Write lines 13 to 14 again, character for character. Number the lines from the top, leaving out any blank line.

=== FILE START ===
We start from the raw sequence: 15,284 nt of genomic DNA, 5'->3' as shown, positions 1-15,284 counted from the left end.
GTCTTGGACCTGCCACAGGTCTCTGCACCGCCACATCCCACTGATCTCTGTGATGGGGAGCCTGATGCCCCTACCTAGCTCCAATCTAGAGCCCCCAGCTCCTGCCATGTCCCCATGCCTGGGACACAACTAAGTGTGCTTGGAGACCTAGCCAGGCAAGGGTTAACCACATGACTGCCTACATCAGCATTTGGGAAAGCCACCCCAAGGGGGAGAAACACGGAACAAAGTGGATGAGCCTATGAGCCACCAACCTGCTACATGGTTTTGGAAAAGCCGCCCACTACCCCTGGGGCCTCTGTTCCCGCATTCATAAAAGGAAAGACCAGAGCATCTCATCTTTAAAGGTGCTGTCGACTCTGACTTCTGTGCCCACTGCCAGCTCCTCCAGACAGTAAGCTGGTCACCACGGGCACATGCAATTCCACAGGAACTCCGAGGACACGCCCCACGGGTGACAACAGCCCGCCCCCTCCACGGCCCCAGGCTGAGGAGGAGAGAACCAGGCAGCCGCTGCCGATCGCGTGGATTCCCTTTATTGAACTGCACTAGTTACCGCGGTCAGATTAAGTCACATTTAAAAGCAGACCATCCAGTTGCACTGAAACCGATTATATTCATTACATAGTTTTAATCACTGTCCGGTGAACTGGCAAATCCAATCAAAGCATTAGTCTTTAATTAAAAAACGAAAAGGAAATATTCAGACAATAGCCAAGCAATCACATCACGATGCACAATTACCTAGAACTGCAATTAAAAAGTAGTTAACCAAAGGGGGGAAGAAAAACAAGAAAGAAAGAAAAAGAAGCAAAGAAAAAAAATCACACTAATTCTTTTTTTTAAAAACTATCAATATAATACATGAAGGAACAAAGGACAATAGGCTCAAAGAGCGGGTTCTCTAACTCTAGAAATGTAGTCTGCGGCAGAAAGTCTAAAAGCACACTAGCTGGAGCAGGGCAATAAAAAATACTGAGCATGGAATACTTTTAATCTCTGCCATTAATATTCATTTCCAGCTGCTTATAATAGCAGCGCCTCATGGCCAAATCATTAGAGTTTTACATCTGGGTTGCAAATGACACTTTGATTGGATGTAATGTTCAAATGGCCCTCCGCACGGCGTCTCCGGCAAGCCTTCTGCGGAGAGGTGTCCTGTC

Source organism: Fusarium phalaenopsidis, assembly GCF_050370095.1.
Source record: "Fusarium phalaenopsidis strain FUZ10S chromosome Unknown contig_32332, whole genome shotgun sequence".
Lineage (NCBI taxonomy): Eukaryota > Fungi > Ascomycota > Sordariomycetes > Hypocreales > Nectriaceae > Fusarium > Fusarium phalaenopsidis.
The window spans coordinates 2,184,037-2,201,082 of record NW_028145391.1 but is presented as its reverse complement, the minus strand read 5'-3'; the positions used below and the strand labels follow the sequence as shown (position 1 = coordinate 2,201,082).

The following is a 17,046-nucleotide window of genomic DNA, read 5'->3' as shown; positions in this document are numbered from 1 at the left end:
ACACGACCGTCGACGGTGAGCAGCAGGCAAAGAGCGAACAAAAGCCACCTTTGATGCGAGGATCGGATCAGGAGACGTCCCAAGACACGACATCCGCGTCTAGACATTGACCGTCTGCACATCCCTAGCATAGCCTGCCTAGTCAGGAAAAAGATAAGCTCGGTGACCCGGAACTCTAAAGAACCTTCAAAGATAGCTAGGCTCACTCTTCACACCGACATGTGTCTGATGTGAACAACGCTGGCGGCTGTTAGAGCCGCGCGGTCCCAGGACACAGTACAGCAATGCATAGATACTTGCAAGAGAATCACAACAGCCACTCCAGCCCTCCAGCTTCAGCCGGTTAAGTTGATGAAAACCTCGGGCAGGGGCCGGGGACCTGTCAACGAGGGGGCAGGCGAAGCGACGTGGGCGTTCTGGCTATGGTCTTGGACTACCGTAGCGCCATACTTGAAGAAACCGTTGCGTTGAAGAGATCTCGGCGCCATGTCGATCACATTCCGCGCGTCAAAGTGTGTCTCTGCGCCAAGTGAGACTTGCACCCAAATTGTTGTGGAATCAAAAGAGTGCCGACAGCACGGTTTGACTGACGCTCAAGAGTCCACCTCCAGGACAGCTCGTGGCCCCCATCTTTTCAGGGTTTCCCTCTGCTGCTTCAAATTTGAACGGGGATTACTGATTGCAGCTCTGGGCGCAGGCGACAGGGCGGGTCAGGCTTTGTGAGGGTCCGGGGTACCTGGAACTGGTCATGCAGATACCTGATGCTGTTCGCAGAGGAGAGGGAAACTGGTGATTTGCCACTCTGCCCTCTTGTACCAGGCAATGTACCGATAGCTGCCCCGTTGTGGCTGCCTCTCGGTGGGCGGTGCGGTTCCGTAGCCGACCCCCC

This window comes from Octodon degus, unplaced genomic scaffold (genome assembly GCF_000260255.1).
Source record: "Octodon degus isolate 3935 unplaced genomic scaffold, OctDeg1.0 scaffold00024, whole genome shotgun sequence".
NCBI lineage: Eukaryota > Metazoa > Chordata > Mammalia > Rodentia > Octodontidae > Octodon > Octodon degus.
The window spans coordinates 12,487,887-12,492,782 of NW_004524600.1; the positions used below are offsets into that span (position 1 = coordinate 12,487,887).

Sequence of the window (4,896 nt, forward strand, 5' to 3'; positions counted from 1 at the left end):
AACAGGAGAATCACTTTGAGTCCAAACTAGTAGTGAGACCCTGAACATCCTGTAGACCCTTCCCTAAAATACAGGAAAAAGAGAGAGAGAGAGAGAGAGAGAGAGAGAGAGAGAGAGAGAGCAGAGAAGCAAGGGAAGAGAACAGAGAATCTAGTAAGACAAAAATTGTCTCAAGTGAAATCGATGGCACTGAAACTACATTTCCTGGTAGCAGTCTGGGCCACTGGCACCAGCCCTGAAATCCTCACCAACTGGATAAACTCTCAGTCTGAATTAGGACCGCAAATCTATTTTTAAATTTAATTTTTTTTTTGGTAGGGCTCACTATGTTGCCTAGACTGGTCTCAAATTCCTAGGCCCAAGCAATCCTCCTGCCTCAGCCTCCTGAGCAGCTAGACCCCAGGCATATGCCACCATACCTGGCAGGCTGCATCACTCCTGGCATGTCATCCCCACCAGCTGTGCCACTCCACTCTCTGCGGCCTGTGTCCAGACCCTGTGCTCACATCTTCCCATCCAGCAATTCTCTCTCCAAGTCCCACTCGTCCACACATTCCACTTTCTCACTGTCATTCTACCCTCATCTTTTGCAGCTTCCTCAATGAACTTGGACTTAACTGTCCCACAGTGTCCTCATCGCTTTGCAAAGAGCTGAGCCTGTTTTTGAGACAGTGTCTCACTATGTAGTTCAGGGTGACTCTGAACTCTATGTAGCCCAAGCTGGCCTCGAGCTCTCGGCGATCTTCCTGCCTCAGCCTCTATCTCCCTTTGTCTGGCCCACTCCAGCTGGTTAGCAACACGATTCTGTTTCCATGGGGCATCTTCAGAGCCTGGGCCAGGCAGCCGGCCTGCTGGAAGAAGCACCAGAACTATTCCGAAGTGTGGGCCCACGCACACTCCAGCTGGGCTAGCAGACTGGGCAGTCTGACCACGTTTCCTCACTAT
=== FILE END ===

Sequence of the window (4,896 nt, forward strand, 5' to 3'; positions counted from 1 at the left end):
AACAGGAGAATCACTTTGAGTCCAAACTAGTAGTGAGACCCTGAACATCCTGTAGACCCTTCCCTAAAATACAGGAAAAAGAGAGAGAGAGAGAGAGAGAGAGAGAGAGAGAGAGAGAGAGCAGAGAAGCAAGGGAAGAGAACAGAGAATCTAGTAAGACAAAAATTGTCTCAAGTGAAATCGATGGCACTGAAACTACATTTCCTGGTAGCAGTCTGGGCCACTGGCACCAGCCCTGAAATCCTCACCAACTGGATAAACTCTCAGTCTGAATTAGGACCGCAAATCTATTTTTAAATTTAATTTTTTTTTTGGTAGGGCTCACTATGTTGCCTAGACTGGTCTCAAATTCCTAGGCCCAAGCAATCCTCCTGCCTCAGCCTCCTGAGCAGCTAGACCCCAGGCATATGCCACCATACCTGGCAGGCTGCATCACTCCTGGCATGTCATCCCCACCAGCTGTGCCACTCCACTCTCTGCGGCCTGTGTCCAGACCCTGTGCTCACATCTTCCCATCCAGCAATTCTCTCTCCAAGTCCCACTCGTCCACACATTCCACTTTCTCACTGTCATTCTACCCTCATCTTTTGCAGCTTCCTCAATGAACTTGGACTTAACTGTCCCACAGTGTCCTCATCGCTTTGCAAAGAGCTGAGCCTGTTTTTGAGACAGTGTCTCACTATGTAGTTCAGGGTGACTCTGAACTCTATGTAGCCCAAGCTGGCCTCGAGCTCTCGGCGATCTTCCTGCCTCAGCCTCTATCTCCCTTTGTCTGGCCCACTCCAGCTGGTTAGCAACACGATTCTGTTTCCATGGGGCATCTTCAGAGCCTGGGCCAGGCAGCCGGCCTGCTGGAAGAAGCACCAGAACTATTCCGAAGTGTGGGCCCACGCACACTCCAGCTGGGCTAGCAGACTGGGCAGTCTGACCACGTTTCCTCACTAT